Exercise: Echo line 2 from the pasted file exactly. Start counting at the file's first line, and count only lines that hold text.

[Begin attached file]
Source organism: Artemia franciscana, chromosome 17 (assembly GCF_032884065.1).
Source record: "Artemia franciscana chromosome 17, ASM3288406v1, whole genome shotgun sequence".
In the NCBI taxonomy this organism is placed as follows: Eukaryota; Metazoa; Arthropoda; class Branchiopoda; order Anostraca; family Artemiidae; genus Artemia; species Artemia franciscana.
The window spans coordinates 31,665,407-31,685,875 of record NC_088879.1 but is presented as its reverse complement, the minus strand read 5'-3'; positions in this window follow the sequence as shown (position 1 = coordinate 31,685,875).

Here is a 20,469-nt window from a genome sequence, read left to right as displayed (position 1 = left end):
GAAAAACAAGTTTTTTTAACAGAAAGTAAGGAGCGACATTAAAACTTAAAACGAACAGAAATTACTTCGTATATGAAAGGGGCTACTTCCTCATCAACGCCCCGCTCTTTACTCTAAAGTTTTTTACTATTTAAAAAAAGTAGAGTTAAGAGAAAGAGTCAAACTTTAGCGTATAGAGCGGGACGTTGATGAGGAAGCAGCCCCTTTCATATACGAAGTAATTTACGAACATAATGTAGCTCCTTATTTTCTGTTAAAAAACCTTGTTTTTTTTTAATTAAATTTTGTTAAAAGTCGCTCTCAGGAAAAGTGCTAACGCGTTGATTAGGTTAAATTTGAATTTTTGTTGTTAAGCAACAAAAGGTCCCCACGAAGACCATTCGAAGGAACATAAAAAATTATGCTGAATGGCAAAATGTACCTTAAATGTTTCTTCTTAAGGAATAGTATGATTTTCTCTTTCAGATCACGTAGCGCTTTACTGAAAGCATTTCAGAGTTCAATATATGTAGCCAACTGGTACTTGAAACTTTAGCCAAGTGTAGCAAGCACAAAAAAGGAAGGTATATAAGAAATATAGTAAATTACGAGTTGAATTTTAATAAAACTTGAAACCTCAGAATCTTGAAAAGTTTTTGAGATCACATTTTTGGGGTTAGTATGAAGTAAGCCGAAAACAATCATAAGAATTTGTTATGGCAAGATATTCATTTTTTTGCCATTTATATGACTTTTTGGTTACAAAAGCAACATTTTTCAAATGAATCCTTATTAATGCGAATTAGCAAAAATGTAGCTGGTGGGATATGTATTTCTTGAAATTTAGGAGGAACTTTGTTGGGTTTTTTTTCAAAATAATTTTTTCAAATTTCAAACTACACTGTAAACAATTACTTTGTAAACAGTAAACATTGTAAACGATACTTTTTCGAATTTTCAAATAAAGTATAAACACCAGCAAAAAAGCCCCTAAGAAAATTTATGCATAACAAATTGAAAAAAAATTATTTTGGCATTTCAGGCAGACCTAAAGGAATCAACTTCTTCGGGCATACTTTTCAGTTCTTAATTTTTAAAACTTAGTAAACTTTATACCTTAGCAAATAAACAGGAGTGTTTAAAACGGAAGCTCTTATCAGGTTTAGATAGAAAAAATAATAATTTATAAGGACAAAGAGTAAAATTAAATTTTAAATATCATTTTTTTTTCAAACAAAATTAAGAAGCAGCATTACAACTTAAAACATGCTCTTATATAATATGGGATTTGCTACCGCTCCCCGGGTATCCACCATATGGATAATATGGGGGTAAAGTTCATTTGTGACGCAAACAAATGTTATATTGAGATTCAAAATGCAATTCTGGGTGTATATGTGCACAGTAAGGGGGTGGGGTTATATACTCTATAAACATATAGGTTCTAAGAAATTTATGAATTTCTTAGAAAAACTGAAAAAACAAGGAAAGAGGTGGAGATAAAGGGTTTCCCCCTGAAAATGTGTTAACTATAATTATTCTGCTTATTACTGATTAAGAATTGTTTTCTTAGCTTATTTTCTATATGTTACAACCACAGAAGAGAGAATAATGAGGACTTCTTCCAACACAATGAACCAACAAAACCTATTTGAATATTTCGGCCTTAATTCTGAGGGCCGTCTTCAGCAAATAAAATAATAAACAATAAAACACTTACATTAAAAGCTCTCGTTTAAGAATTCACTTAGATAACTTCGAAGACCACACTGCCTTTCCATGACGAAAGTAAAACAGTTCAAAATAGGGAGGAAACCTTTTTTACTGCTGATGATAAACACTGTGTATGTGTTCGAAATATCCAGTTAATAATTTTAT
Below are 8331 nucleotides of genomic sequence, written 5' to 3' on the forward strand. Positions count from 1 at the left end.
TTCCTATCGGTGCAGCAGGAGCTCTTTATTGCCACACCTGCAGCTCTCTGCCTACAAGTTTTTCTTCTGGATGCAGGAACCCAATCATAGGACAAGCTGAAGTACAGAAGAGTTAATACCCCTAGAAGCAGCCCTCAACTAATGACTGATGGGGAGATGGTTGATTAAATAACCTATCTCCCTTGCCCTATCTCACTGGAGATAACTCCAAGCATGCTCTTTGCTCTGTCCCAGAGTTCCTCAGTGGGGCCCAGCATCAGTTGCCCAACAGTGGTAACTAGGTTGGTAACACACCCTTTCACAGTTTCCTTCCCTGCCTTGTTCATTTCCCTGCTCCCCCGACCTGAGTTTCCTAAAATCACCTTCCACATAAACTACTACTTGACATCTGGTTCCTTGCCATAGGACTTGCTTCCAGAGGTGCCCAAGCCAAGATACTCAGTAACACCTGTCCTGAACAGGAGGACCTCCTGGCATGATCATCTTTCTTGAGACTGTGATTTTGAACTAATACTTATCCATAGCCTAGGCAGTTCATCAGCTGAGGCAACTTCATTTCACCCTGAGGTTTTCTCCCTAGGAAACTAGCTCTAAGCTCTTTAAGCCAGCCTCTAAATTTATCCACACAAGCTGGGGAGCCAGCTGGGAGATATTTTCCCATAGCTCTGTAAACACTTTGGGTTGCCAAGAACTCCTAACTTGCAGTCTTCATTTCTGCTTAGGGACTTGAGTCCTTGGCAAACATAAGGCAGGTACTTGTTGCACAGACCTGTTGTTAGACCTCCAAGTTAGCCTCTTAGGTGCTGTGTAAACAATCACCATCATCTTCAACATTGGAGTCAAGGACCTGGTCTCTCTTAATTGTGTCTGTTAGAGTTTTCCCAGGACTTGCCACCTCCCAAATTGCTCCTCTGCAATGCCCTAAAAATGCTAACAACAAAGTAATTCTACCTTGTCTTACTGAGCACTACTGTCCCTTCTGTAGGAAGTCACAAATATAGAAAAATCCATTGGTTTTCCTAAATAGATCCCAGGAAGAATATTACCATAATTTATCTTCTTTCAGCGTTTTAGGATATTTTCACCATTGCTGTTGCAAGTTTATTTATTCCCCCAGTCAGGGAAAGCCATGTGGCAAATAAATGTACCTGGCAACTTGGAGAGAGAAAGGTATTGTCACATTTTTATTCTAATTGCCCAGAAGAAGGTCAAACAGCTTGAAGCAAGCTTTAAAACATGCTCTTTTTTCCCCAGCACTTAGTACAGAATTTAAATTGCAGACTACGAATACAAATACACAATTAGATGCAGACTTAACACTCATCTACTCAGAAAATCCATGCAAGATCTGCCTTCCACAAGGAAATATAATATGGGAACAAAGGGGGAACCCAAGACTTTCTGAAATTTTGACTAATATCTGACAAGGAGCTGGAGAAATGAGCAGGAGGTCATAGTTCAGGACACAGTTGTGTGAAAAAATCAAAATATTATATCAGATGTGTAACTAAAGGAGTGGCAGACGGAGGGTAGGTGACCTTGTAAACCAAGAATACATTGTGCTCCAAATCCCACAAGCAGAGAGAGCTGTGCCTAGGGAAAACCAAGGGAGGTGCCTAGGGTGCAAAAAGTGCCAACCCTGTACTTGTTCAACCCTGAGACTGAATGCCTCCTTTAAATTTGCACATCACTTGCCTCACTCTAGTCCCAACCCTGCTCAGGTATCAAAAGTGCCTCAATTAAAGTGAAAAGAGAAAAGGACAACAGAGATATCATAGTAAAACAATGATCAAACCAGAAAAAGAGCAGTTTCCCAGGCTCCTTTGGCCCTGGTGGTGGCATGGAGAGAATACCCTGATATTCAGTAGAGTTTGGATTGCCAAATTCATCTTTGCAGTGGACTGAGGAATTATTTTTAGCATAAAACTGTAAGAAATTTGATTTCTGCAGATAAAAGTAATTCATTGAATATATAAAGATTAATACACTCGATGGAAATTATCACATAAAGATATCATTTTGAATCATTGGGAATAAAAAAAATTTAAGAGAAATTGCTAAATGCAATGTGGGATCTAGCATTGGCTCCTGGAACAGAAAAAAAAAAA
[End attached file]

Source record: "Artemia franciscana chromosome 17, ASM3288406v1, whole genome shotgun sequence".